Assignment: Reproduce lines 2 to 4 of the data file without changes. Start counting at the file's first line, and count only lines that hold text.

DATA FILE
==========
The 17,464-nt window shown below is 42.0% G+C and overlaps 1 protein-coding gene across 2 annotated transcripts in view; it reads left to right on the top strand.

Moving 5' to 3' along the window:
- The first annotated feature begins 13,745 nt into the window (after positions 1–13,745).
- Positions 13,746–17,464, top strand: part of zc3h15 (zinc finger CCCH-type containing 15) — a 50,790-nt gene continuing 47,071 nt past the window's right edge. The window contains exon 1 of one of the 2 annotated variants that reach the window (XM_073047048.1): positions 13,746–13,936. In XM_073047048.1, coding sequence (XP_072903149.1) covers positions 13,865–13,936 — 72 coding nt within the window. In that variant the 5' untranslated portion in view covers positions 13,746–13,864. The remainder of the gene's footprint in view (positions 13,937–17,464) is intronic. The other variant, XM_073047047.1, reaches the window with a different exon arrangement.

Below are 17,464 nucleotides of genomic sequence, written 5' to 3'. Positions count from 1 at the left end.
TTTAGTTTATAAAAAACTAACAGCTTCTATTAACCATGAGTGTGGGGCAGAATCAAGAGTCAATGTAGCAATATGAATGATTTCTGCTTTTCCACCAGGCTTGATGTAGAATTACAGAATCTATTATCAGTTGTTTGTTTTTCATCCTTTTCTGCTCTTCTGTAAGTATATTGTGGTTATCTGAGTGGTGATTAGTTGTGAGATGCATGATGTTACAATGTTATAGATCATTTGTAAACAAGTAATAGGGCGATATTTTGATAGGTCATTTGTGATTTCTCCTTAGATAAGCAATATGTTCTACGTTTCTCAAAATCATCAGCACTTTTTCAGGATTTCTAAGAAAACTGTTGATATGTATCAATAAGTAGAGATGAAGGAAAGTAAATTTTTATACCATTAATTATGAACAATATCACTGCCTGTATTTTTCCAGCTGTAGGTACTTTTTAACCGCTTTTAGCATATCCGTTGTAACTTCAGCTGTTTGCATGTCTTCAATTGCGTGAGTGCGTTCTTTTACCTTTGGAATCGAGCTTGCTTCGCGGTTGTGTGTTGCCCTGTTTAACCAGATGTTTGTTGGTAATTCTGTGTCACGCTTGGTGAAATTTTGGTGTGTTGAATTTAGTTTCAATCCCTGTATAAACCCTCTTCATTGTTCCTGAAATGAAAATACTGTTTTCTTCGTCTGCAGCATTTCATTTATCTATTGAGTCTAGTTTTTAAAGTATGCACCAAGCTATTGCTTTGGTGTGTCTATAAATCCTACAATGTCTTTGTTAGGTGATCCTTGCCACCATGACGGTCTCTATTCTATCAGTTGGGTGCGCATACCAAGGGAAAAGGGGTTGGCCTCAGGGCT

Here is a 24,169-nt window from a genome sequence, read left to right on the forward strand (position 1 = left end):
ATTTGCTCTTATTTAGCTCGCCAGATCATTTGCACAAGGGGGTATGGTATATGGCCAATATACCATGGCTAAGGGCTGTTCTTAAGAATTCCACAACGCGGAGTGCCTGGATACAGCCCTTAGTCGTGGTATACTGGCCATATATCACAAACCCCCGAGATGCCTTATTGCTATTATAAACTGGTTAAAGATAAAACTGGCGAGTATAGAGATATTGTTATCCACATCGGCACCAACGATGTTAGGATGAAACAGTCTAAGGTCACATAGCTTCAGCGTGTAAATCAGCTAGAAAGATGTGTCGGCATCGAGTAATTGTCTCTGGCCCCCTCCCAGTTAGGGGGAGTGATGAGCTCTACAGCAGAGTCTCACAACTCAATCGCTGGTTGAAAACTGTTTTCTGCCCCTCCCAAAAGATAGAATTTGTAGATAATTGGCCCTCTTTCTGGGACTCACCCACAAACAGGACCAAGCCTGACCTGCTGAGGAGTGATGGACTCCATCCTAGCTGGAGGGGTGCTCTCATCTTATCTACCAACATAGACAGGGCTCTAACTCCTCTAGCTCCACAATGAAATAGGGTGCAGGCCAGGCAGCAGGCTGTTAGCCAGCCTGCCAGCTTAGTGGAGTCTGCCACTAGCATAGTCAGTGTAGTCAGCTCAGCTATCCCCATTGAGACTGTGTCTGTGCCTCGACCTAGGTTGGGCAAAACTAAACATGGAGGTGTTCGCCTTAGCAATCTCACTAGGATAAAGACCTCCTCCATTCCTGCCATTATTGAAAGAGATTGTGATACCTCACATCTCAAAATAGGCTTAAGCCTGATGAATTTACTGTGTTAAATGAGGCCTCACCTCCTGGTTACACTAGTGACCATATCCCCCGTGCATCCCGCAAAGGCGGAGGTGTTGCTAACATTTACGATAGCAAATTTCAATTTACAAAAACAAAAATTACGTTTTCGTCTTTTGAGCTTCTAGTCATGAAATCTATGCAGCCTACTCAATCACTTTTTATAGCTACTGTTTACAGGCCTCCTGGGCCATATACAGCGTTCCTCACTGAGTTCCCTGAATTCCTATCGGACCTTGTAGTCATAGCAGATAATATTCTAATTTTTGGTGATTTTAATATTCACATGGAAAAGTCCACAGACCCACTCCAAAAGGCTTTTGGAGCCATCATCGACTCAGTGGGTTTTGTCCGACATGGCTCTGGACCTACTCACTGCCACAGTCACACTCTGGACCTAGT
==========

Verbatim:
Moving 5' to 3' along the window:
- The first annotated feature begins 13,745 nt into the window (after positions 1–13,745).
- Positions 13,746–17,464, top strand: part of zc3h15 (zinc finger CCCH-type containing 15) — a 50,790-nt gene continuing 47,071 nt past the window's right edge. The window contains exon 1 of one of the 2 annotated variants that reach the window (XM_073047048.1): positions 13,746–13,936. In XM_073047048.1, coding sequence (XP_072903149.1) covers positions 13,865–13,936 — 72 coding nt within the window. In that variant the 5' untranslated portion in view covers positions 13,746–13,864. The remainder of the gene's footprint in view (positions 13,937–17,464) is intronic. The other variant, XM_073047047.1, reaches the window with a different exon arrangement.